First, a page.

Saturday, October 07, 2006

There was a short op-ed about grief in today's New York Times, written by a sociology professor at GW who recently lost a son:

In my eulogy I divulged that I believe in a God who brings meaning to the world, but that my belief has been severely tested. I missed seeing God in the killing fields of Cambodia, and he seems too busy to show up in Darfur, or to shine his face on either the Sunnis or the Shiites in Iraq. With a rising voice, I asked: How could God allow a son to be taken from his aging, ailing father? A devoted husband to be torn from the arms of his loving wife in the middle of the night? How could he allow a 2-year-old to be left searching for his father in vain, or deny an infant the chance to see the father even once?
It's a lightweight piece (to the extent that any essay in which a grieving father questions God can ever be called "lightweight"), but if you've got five spare minutes, it was one of the better articles I've read today.

Wednesday, October 04, 2006

From the "Fun with Appropriations" file: the Defense approps bill passed last week includes $20 million for the "commemoration of success" in Iraq. Because Congress likes to be ready.

Update: It was Mitch McConnell (who supports the troops, goddammit).

On Monday morning, Wake-Up Call posted a whole series of new Senate poll numbers, all released by Mason-Dixon within the last 72 hours. Some were better than others, and some were more believable than others, but the sum total of those numbers was this: nothing but good news for Chuck Schumer. (Two things to point out before going on: first, I normally take Mason-Dixon polls with a grain of salt; and second, nearly every single one of these was within the margin of error. But all the same.)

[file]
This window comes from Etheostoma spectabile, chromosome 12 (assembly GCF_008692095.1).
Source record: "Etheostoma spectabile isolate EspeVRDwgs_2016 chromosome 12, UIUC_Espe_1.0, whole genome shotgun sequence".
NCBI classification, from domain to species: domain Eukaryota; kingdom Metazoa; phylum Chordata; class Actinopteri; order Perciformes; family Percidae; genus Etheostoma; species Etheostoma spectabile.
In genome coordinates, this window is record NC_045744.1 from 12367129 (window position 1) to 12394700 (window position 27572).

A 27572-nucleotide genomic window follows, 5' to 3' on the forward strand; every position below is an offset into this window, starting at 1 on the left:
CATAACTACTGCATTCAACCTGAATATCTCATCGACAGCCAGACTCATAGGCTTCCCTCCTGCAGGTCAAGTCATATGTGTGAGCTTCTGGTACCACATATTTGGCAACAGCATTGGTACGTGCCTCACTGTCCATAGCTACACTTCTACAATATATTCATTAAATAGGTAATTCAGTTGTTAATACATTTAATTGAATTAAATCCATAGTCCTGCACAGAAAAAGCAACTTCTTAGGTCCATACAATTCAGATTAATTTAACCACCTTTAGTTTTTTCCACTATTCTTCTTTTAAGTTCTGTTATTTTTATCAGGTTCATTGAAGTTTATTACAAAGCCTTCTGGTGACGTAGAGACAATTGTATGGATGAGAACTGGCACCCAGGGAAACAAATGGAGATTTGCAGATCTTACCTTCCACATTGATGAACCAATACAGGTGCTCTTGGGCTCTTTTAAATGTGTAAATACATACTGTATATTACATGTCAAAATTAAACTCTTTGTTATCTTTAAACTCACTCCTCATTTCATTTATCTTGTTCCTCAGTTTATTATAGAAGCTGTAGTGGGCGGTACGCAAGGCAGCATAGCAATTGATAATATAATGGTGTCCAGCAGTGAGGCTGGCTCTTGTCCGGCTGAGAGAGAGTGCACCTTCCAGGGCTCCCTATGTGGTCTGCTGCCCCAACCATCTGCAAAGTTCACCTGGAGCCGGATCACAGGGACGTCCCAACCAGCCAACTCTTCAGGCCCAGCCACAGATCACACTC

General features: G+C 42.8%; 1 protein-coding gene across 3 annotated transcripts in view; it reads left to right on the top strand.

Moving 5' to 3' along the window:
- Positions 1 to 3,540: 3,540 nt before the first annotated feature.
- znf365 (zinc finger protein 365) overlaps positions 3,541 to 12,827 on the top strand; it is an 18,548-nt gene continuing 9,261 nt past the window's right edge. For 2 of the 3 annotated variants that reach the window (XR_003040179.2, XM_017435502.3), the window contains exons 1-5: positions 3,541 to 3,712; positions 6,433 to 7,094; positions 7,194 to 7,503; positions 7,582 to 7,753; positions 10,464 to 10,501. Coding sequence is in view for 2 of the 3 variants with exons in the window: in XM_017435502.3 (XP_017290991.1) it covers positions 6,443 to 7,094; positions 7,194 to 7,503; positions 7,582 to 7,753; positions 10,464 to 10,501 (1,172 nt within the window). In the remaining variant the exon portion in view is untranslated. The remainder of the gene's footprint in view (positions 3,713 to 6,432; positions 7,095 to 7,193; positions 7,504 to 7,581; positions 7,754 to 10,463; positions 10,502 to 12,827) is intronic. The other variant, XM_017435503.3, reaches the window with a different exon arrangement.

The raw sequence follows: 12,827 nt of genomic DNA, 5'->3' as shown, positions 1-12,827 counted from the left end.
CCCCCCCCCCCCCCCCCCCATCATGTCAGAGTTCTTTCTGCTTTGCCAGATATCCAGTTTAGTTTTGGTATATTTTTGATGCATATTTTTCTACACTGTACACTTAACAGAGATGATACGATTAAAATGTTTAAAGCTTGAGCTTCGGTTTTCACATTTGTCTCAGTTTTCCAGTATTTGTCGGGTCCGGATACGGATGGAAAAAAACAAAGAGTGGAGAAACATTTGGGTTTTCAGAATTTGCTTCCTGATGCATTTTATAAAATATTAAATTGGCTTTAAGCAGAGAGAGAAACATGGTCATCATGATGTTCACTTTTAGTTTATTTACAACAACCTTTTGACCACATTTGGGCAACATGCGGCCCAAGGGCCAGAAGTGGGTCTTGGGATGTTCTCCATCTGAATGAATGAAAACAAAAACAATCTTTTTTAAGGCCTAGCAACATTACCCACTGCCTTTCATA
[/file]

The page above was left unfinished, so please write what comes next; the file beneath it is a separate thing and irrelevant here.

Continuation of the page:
By way of refresher, the Republicans currently hold the Senate 55-44 (and 1). There are 33 seats up for election this year; of those, 19 are pretty safe (12 D, 7 R). That leaves 14 competitive seats, eight of which are currently held by Republicans. To regain the Senate, the Democrats have to protect all of their seats (including the seat Jeffords is vacating in Vermont) and take six of the Republicans' eight. So, to the polls:

There were new numbers for nine races. Of the nine, two were tied: Virginia (thank you, George Allen) and Missouri. Both are currently held by Republicans, and neither was expected a year ago to be as competitive as they've become.

In each of the remaining seven races (Maryland, New Jersey, Ohio, Pennsylvania, Rhode Island, Tennessee, and Washington), the Democrat was ahead. And four of those (OH, PA, RI, TN) are seats that are currently held by Republicans.

A month ago, the idea that the Democrats could actually retake the Senate was somewhere between "quaint" and "unfathomable." Now... well, I'd like to see the Democrats ahead by actual margins, in an actual poll (no offense, Mason-Dixon). But short of that, this was an awfully nice way to start the week.

So that's how the Republicans are planning to limit the Foley scandal's damage.

Update: Crazy Katherine Harris (D-GA) (I-LA) (R-TN) (D-SC) (R-FL) approves.

Katherine Harris says the media would be "quite disingenuous" to blame the Mark Foley case on Republicans.

In an interview with WESH Channel 2 in Orlando, Harris said, "if anything, the Republicans didn’t know about these issues and we’re going to be very anxious to find out who in the media and on the other side of the aisle (Democrats) knew about it and kept this from the public interest, because our children were at stake."

Monday, October 02, 2006

Bill O'Reilly: Hero of American Journalism.

"Politicians used to be able to come on TV and read a rehearsed answer, and Cronkite and Huntley and Brinkley and those guys had to swallow it," O'Reilly says. "They couldn't give them the O'Reilly arched eyebrow or tell them they were a pinhead."